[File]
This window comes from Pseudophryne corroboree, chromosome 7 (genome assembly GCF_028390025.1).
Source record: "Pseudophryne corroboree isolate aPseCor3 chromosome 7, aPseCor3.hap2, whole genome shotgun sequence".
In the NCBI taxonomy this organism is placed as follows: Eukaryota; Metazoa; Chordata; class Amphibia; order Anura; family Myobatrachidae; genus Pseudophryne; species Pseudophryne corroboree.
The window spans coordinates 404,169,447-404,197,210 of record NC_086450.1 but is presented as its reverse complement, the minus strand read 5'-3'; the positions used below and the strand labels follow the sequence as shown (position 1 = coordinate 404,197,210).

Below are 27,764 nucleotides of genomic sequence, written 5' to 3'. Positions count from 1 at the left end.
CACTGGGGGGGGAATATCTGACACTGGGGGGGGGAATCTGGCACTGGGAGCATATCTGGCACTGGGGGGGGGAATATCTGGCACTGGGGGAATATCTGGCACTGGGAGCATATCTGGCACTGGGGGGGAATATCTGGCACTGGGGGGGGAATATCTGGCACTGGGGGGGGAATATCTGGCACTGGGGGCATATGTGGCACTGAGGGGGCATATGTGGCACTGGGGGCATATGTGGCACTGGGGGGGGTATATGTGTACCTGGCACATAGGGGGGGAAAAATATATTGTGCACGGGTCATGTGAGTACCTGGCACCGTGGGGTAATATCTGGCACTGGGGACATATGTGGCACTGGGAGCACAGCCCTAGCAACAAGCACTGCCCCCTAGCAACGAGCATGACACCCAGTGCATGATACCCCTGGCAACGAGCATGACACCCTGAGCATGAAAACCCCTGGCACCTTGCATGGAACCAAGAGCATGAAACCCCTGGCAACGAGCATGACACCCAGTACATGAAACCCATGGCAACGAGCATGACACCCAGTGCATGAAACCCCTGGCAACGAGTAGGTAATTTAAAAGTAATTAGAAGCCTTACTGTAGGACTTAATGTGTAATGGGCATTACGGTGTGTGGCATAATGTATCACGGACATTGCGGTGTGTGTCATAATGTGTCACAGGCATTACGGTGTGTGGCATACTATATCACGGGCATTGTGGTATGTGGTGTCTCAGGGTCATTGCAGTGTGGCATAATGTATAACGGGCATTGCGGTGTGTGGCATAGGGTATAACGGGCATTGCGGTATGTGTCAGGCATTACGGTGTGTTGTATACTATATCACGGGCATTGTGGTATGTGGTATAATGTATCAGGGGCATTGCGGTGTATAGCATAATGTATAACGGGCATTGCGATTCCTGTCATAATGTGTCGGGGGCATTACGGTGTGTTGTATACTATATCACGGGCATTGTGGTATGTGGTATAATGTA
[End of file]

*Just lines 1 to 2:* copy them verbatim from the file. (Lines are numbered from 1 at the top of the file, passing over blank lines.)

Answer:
This window comes from Pseudophryne corroboree, chromosome 7 (genome assembly GCF_028390025.1).
Source record: "Pseudophryne corroboree isolate aPseCor3 chromosome 7, aPseCor3.hap2, whole genome shotgun sequence".